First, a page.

Famous actors died as a result of Respiratory failure

Here are 50 famous actors from the world died in Respiratory failure:

Arthur C. Clarke

Arthur C. Clarke (December 16, 1917 Minehead-March 19, 2008 Colombo) otherwise known as Arthur Charles Clarke, Charles Willis, E. G. O'Brien, Sir Arthur Charles Clarke, Arthur Clark, Clarke, Arthur C., Arthur Clarke, Charles Wills or Charles A Wills was a British inventor, author, writer, novelist, explorer, presenter, actor and screenwriter.

He is best known for his science fiction writing, including the novel "2001: A Space Odyssey," which was later adapted into a film directed by Stanley Kubrick. Clarke was also a scientist and futurist, and he is credited with predicting the development of telecommunications satellites, something that later became a reality with the launch of the first communications satellite in 1962. He was awarded numerous honors throughout his career, including the Kalinga Prize for popularizing science in 1961, and he was knighted by Queen Elizabeth II in 1998. Clarke spent much of his later years in Sri Lanka, where he helped develop the country's diving industry and was involved in numerous charitable causes. He passed away in 2008 at the age of 90.

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Marlon Brando

Marlon Brando (April 3, 1924 Omaha-July 1, 2004 Westwood) otherwise known as Marlon Brando, Jr., Bud, Mr. Mumbles or Marlon Brando Jr. was an American actor. He had 15 children, Christian Brando, Cheyenne Brando, Stephen Blackehart, Maimiti Brando, Ninna Priscilla Brando, Timothy Gahan Brando, Rebecca Brando, Myles Jonathan Brando, Dylan Brando, Simon Teihotu Brando, Miko Castaneda Brando, Raiatua Brando, Angelique Brando, Michael Gilman and Petra Brando-Corval.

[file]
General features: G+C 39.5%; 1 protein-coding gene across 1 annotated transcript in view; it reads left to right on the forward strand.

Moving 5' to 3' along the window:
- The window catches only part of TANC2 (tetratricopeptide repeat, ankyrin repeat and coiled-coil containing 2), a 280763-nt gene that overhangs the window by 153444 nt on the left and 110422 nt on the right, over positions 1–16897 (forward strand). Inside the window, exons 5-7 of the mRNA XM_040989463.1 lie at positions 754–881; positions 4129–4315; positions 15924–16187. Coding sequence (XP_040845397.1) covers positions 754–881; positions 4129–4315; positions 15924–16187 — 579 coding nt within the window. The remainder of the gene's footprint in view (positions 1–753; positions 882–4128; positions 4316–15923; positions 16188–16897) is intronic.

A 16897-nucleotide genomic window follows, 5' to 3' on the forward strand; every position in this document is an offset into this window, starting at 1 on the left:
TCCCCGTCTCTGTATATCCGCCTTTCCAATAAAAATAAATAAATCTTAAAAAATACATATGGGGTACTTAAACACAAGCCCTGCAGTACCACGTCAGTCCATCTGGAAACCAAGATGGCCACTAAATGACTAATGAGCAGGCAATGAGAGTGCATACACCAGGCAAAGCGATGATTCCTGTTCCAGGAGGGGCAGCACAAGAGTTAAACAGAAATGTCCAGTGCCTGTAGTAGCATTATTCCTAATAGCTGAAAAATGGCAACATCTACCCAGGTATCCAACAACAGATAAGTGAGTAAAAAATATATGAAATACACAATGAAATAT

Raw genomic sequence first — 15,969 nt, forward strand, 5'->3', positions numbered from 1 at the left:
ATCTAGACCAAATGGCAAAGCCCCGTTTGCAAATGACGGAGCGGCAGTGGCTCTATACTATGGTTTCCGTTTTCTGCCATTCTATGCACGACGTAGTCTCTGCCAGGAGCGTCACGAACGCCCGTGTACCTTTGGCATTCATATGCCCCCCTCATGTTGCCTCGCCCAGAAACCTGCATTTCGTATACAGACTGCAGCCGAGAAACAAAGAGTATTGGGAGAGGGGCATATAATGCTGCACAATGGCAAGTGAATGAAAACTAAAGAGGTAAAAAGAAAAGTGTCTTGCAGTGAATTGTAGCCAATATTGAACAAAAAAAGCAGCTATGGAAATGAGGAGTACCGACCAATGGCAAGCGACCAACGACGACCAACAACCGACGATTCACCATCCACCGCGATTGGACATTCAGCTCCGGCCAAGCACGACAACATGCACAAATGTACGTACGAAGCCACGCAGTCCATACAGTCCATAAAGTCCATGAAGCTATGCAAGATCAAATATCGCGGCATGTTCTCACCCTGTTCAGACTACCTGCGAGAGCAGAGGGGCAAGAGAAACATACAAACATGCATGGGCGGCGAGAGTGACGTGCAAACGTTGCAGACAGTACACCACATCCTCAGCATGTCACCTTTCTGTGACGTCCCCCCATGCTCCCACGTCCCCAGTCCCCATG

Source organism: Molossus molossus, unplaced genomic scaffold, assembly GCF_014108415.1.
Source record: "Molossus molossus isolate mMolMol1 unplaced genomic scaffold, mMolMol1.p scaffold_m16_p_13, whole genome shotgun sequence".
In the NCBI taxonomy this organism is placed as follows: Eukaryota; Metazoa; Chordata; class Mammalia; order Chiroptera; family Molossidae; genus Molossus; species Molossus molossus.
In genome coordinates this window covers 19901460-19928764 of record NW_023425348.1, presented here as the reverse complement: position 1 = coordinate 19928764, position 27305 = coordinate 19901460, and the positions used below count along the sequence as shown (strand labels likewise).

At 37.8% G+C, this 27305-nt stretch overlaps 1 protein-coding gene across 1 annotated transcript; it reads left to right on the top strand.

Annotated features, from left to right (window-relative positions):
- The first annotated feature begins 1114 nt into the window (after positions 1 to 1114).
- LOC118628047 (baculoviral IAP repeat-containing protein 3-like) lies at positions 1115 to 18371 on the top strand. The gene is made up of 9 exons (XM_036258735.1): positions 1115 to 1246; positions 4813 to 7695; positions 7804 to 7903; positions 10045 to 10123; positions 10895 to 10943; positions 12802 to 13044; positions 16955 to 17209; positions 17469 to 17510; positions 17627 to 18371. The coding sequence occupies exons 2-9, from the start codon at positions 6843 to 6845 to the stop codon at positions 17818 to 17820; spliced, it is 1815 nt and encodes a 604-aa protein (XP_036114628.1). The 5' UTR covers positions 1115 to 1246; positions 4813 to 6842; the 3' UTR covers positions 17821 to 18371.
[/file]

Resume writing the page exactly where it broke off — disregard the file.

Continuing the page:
Brando is widely regarded as one of the greatest actors in the history of cinema, known for his stunning performances in acclaimed movies like "On the Waterfront," "The Godfather," and "Apocalypse Now." His acting style, which involved a natural and authentic approach to his roles, was hugely influential and helped usher in a new era of realism in film acting. Brando was also known for his personal life, which was often fraught with scandal and controversy. In addition to his numerous romantic relationships, he was an outspoken activist for various causes, including civil rights and Native American rights. Brando passed away in 2004 at the age of 80, leaving behind a lasting legacy in the world of film and beyond.

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Miles Davis

Miles Davis (May 26, 1926 Alton-September 28, 1991 Santa Monica) also known as Miles Dewey Davis III, Miles Dewey Davis, Prince Of Darkness, Miles Davis Quartet or Miles Davies was an American bandleader, songwriter, composer, trumpeter, musician, artist, film score composer, actor and music artist. He had four children, Cheryl Davis, Gregory Davis, Miles Davis IV and Erin Davis.

Davis was a key figure in the development of jazz music in the 20th century, and his influence can still be heard today. He was instrumental in the development of several jazz subgenres, including bebop, cool jazz, and jazz fusion, and collaborated with some of the most renowned jazz musicians of his time, such as John Coltrane and Bill Evans.

Davis' music career spanned over five decades, during which he released numerous albums, many of which are now considered classics in the jazz genre. Some of his most famous works include "Kind of Blue," "Bitches Brew," and "Sketches of Spain." In addition to his contributions to the music industry, Davis also had a successful acting career, appearing in several films and television shows.

Despite his significant accomplishments, Davis also faced several obstacles and personal struggles throughout his life. He struggled with drug addiction for many years and was involved in several abusive relationships. However, his talent and contributions to jazz music have secured his place in history as one of the most important figures in the genre.